As a child, we see and experience things for what they are. We explore things, we touch, feel, sense, bite, hit and do everything possible to understand it. We take some things apart, we put other things together.We roll them down, we stare into them. We jump on them. We even trick our siblings to put it in their mouths.
Sometimes this happens not just for our first encounter with the object of interest. We do this exploration repeatedly because that becomes our reality. I will shortly tell you why I call it ‘our’ reality and not ‘the’ reality.
At that age we got no frames of references. We are not ‘experienced’. So everything is new. What happens when everything is new? We get the guttural need to explore. To experiment.
When my mother was making chapatis, she would give me a little portion of the dough. I was free to use the dough to make anything I wanted. I made cats, elephants, and a variety of other animals and objects.
Did I ever think of making chapatis out of this chapati dough? No. If you ask me, that thought never even crossed my mind. I was the maker of the great dough animals. Why would I do boring chapatis?Yet now, I use chapati dough to make nothing but chapatis.
What happened to the explorer? I obviously became an adult.
If that is the consolation I give myself, then does being an adult mean I can’t be an explorer too? Does the adult in me kill the explorer to get out of the child-form?
How many times have we seen an amazing movie and thought, “Man! If only I had selective amnesia, I would watch it once again” That right there is your childhood – dead & gone. Because children explore the same things over and over again with rising enthusiasm. They could watch their favorite movie multiple times and enjoy it all the same. Suspense or no suspense.
Their enthusiasm just rises in every stage of interaction with an object.If an infant is given an object X, (I’m gonna stick to feminine pronoun from now, because that’s just how I like it)
stage 1 – she is excited that she doesn’t know everything about X yet;
stage 2 – she is excited about getting to know X;
stage 3 – she is excited to know X;
stage 4 – she is excited to know X remains X.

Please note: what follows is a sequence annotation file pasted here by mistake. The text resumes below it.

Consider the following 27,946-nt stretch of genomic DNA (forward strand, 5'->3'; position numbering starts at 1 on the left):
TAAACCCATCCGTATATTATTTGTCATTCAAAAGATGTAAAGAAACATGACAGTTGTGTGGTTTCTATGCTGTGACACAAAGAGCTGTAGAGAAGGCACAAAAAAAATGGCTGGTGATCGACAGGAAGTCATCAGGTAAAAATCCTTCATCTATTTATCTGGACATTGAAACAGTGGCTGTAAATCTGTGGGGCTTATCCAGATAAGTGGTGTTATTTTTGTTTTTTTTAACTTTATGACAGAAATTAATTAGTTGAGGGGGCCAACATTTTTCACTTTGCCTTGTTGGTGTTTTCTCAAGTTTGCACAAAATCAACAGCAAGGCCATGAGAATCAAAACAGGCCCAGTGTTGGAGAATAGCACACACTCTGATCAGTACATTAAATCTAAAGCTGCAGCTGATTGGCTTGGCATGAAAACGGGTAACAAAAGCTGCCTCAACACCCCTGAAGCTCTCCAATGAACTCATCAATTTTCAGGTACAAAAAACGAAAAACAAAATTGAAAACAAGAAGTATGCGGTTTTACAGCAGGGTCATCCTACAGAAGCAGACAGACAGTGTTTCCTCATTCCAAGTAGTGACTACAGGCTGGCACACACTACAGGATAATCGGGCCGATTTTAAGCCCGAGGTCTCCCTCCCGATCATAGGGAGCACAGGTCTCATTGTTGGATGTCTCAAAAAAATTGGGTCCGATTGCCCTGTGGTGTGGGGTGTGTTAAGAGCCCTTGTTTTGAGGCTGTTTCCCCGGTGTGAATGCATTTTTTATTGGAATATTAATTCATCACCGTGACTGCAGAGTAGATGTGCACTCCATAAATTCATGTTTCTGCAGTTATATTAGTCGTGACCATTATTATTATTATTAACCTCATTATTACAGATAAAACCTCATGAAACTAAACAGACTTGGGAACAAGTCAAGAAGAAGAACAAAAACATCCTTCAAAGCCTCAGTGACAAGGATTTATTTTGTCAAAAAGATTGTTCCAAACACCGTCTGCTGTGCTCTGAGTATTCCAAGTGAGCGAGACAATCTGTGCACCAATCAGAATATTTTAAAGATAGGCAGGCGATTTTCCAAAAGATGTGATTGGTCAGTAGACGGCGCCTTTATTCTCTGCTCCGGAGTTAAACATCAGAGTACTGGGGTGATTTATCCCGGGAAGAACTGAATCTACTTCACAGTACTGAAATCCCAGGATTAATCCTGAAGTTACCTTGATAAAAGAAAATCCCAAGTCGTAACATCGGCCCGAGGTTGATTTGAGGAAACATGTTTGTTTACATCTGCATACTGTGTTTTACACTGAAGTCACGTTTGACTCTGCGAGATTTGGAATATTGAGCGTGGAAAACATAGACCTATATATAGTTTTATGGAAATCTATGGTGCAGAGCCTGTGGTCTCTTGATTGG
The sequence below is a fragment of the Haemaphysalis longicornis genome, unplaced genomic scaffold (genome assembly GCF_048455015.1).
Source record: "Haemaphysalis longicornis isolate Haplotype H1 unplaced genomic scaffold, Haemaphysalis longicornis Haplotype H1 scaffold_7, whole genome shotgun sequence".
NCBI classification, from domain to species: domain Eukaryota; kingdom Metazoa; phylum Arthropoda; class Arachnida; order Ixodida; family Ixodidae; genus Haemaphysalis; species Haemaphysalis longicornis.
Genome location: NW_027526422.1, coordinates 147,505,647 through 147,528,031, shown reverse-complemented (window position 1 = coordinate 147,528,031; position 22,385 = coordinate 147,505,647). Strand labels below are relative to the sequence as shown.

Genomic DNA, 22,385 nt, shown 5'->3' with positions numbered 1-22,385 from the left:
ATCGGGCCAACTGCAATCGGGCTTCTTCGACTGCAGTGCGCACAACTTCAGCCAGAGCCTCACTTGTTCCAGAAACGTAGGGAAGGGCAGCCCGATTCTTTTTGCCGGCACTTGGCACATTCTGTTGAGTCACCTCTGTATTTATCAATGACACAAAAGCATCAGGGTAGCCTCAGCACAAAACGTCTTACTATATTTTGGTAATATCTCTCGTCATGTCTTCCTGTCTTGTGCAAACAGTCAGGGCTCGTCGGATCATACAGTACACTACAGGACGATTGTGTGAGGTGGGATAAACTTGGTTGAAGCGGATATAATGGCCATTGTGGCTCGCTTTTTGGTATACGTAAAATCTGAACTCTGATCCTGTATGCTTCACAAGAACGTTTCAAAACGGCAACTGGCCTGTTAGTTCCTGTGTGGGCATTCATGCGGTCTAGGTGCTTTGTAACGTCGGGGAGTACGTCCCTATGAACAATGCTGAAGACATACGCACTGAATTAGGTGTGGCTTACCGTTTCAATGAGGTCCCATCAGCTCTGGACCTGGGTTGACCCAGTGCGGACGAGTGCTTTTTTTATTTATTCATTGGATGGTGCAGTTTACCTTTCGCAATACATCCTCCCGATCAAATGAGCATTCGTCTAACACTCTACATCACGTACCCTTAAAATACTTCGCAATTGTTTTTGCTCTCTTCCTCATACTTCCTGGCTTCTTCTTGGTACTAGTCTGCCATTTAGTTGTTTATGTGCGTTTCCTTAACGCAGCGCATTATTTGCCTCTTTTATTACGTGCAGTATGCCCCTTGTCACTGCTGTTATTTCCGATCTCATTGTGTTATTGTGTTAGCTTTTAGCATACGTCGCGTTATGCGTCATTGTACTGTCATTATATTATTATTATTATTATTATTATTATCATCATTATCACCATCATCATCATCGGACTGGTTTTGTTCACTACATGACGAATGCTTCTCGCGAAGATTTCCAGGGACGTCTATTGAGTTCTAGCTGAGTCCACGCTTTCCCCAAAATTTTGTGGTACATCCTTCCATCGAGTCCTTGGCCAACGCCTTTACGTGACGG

Basically she finds new ways to be excited about X, despite X being the constant here.
Now let’s put an adult or a preteen in the same situation. Within seconds – boredom. Sometimes it doesn’t even get to stage 1- exploration. This is the pathetic curse of (urban) humans -lacking enthusiasm for exploration.
Saying yes to ‘Definitions’ because the opposite apparently is ‘Delusion’:
It was a fine afternoon when it hit me that the moment I turned into an adult was not when I hit puberty, but when I started to perceive the world around me for what it actually was. I found myself restricting my explorations because of the ‘Definitions’ given to me.
“No, you can’t jump on the bed anymore. A bed is meant for sleeping.”
“No don’t touch the remote. The remote is meant to be near the TV.”
“No, you can’t climb on the wall. The wall is meant for protection around the house.”
“No, you can’t play the guitar. Only guys play the guitar. Girls are meant to sing or dance.”
“No, you can’t do that because it is meant to be this…”
You see, definitions got in the way of my explorations. Things that are ‘meant to be’ are for adults. Things ‘that could be’ are for children.Think about it, as a child everything is a play-thing. Then comes the moment we attach meaning to them like adults do.
Why should a paper airplane not be real? Why does it have to remain a piece of folded paper?
Why does the floor in between couches not be real lava?
Why shouldn’t I behave like a princess when I wear a tiara?
Why shouldn’t I be the superhero who saves the world ?
When all of the above becomes pretend-play and not real anymore, congratulations, You are finally a frigging adult. I told you that I’d explain ‘our reality’. Here it is. The lava between the couches are our reality, not the reality. I am a superhero is my reality, nobody else’s. The paper airplane I made is real to Me; but it is a delusion for them.
Our reality.Their delusion.
Children explore their reality and are happy. Why ruin that for adults?
Imagine this, if only we could train ourselves to defy definitions and to encourage delusions(in a good way). To find our own reality in whatever we find.